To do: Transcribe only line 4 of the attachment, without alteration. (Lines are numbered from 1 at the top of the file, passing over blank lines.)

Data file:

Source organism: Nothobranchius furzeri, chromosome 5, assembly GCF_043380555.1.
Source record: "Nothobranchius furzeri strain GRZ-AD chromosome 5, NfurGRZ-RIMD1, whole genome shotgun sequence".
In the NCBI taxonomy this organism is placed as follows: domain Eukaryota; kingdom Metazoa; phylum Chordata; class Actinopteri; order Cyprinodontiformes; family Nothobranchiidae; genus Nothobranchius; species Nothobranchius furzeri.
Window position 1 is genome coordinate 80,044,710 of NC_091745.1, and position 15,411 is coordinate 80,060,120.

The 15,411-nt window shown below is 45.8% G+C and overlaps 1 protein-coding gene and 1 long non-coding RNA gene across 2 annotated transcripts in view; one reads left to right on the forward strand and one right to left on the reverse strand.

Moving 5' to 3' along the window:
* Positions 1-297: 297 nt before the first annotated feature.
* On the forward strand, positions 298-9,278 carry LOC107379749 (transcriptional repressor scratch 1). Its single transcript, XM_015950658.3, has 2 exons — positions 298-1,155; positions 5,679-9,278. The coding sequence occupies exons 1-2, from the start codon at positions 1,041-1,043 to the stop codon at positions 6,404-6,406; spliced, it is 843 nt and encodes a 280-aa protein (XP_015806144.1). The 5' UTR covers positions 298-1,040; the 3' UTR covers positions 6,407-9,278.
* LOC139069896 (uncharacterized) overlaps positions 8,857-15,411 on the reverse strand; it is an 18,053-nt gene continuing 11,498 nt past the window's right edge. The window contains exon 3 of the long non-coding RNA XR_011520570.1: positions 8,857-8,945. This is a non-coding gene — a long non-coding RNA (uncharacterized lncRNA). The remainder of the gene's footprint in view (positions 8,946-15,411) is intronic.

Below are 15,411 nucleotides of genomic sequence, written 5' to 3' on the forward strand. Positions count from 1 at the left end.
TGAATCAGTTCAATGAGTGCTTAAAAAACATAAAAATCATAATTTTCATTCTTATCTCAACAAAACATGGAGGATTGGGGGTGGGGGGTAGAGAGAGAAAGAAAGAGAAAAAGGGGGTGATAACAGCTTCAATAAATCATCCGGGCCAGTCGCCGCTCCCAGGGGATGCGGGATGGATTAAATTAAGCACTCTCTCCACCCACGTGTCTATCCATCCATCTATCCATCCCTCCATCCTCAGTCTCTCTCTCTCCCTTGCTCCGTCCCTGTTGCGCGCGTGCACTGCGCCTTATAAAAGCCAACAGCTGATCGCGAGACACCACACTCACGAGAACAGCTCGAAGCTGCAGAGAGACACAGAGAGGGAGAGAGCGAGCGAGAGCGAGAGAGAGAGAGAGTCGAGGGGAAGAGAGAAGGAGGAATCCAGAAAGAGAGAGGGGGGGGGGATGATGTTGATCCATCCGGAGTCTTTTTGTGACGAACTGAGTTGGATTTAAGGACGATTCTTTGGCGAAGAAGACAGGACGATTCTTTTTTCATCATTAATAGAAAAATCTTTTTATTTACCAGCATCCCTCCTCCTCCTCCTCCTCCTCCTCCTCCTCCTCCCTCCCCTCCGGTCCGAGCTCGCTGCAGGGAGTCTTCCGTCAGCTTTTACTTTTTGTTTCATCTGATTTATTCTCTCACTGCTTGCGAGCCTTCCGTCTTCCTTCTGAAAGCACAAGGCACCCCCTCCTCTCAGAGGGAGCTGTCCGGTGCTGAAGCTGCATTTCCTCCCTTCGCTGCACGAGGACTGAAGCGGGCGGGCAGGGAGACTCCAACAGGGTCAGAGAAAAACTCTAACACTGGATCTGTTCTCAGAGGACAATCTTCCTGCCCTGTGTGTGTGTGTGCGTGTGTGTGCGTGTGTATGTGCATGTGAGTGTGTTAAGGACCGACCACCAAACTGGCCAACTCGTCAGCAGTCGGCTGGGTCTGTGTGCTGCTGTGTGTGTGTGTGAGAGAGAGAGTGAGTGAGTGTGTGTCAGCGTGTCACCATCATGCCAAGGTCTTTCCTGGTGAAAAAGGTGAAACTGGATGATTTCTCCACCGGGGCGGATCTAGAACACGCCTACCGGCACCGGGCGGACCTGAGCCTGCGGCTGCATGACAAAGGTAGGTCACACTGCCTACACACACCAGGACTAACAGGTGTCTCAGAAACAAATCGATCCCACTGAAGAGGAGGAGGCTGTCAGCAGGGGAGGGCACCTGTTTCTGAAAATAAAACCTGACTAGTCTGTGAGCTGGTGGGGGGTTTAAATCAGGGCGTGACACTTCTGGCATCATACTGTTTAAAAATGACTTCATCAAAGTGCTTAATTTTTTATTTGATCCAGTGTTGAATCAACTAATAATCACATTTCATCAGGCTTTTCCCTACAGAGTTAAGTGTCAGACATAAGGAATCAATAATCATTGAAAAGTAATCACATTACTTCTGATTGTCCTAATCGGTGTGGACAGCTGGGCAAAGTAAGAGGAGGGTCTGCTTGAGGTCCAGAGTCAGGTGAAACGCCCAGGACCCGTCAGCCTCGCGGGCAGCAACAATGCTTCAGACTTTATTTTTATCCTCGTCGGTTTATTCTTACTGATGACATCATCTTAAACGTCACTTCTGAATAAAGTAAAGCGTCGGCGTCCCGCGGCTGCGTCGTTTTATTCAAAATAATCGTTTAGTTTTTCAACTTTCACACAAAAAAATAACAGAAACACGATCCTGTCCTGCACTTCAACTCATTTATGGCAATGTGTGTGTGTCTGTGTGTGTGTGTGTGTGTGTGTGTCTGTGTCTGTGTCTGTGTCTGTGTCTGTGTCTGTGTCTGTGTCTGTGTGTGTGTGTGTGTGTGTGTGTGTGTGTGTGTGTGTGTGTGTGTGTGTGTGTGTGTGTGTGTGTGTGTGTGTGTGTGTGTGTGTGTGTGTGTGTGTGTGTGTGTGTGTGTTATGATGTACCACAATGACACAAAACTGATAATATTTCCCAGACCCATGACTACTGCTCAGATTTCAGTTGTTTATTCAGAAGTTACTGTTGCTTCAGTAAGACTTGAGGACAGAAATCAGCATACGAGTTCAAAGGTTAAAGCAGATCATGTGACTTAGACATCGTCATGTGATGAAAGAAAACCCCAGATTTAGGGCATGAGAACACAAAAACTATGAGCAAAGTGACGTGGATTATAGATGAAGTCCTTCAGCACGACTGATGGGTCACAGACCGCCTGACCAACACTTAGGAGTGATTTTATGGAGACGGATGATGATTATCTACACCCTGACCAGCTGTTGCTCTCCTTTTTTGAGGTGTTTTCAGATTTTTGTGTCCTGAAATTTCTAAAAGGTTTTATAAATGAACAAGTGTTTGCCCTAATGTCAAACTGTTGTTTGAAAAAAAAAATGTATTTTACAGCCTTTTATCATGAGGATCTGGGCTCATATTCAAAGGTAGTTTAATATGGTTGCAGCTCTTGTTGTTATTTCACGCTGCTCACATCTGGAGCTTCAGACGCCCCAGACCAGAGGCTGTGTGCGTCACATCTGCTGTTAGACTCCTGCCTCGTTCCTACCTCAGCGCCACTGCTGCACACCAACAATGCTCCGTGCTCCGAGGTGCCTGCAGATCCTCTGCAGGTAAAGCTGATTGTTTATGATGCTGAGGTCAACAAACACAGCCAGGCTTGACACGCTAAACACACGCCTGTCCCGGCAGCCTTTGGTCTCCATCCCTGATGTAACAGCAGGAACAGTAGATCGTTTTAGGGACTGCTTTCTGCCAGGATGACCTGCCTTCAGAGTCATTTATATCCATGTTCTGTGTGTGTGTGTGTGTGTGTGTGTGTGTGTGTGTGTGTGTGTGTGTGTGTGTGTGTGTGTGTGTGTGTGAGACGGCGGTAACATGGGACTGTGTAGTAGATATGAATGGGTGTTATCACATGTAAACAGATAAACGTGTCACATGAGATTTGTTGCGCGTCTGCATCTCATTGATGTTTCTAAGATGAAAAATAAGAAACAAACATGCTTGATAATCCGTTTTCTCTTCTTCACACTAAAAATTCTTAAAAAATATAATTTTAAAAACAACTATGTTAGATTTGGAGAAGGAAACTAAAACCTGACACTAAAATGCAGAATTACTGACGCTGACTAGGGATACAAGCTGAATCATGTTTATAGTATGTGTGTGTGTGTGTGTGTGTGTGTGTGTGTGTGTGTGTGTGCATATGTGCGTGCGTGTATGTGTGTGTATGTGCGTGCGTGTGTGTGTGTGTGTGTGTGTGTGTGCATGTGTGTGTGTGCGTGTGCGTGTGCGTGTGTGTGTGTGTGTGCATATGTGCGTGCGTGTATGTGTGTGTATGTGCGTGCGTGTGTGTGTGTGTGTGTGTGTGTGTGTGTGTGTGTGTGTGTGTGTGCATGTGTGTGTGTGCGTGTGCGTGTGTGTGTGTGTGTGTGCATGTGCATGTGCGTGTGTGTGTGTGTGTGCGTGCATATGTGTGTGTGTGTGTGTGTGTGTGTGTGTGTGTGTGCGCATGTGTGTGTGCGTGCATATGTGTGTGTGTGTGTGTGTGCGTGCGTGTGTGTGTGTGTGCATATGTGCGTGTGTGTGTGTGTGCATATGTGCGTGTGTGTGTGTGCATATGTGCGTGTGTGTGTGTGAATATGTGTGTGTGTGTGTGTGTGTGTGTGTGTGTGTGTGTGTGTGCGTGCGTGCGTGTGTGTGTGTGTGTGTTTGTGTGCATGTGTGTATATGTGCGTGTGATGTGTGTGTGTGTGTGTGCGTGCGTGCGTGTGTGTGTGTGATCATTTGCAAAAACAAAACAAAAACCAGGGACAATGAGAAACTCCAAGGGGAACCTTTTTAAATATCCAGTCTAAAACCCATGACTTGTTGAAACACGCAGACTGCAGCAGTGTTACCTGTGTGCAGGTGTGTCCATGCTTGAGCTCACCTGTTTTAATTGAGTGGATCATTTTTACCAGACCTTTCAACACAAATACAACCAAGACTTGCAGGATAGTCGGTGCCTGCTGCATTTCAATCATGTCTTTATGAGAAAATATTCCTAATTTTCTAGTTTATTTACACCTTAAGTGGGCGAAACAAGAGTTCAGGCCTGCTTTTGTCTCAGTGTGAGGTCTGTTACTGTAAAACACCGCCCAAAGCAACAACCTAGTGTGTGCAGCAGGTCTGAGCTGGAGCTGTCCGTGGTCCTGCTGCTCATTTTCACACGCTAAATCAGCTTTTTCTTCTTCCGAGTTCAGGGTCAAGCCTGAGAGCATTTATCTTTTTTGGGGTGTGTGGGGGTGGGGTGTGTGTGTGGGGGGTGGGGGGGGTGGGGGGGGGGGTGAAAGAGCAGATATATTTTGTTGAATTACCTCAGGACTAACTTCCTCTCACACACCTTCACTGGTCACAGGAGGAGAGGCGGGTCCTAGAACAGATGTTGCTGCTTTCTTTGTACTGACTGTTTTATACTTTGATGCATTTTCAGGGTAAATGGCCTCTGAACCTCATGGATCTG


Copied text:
Window position 1 is genome coordinate 80,044,710 of NC_091745.1, and position 15,411 is coordinate 80,060,120.